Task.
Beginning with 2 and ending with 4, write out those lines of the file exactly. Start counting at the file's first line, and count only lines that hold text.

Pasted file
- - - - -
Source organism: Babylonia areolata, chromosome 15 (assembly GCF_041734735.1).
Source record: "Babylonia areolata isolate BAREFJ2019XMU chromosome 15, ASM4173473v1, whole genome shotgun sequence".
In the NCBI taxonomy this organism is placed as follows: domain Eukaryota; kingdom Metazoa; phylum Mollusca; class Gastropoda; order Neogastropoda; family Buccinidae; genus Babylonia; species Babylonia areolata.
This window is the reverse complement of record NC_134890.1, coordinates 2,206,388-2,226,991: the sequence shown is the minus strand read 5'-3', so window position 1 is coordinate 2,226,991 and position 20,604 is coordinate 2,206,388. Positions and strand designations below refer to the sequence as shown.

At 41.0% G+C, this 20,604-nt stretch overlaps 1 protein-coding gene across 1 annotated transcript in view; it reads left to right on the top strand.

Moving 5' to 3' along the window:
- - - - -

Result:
Source record: "Babylonia areolata isolate BAREFJ2019XMU chromosome 15, ASM4173473v1, whole genome shotgun sequence".
In the NCBI taxonomy this organism is placed as follows: domain Eukaryota; kingdom Metazoa; phylum Mollusca; class Gastropoda; order Neogastropoda; family Buccinidae; genus Babylonia; species Babylonia areolata.
This window is the reverse complement of record NC_134890.1, coordinates 2,206,388-2,226,991: the sequence shown is the minus strand read 5'-3', so window position 1 is coordinate 2,226,991 and position 20,604 is coordinate 2,206,388. Positions and strand designations below refer to the sequence as shown.